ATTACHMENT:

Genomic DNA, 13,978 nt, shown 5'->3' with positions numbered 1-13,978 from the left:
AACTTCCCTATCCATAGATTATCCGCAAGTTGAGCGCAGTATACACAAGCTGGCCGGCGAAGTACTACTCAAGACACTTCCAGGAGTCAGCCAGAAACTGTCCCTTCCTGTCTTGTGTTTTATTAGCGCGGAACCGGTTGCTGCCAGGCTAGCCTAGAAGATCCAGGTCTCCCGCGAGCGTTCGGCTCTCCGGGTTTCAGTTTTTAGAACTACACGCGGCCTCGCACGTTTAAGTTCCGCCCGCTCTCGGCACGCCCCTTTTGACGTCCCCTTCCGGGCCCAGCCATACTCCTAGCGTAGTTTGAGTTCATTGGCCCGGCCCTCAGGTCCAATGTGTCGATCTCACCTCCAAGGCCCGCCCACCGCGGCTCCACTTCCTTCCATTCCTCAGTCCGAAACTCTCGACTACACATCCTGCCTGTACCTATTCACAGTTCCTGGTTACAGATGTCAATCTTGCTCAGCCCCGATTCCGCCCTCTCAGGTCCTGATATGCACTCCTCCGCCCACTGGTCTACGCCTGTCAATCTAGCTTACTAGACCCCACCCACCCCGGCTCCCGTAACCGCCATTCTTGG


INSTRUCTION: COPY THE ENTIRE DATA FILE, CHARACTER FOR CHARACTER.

Genomic DNA, 13,978 nt, shown 5'->3' with positions numbered 1-13,978 from the left:
AACTTCCCTATCCATAGATTATCCGCAAGTTGAGCGCAGTATACACAAGCTGGCCGGCGAAGTACTACTCAAGACACTTCCAGGAGTCAGCCAGAAACTGTCCCTTCCTGTCTTGTGTTTTATTAGCGCGGAACCGGTTGCTGCCAGGCTAGCCTAGAAGATCCAGGTCTCCCGCGAGCGTTCGGCTCTCCGGGTTTCAGTTTTTAGAACTACACGCGGCCTCGCACGTTTAAGTTCCGCCCGCTCTCGGCACGCCCCTTTTGACGTCCCCTTCCGGGCCCAGCCATACTCCTAGCGTAGTTTGAGTTCATTGGCCCGGCCCTCAGGTCCAATGTGTCGATCTCACCTCCAAGGCCCGCCCACCGCGGCTCCACTTCCTTCCATTCCTCAGTCCGAAACTCTCGACTACACATCCTGCCTGTACCTATTCACAGTTCCTGGTTACAGATGTCAATCTTGCTCAGCCCCGATTCCGCCCTCTCAGGTCCTGATATGCACTCCTCCGCCCACTGGTCTACGCCTGTCAATCTAGCTTACTAGACCCCACCCACCCCGGCTCCCGTAACCGCCATTCTTGG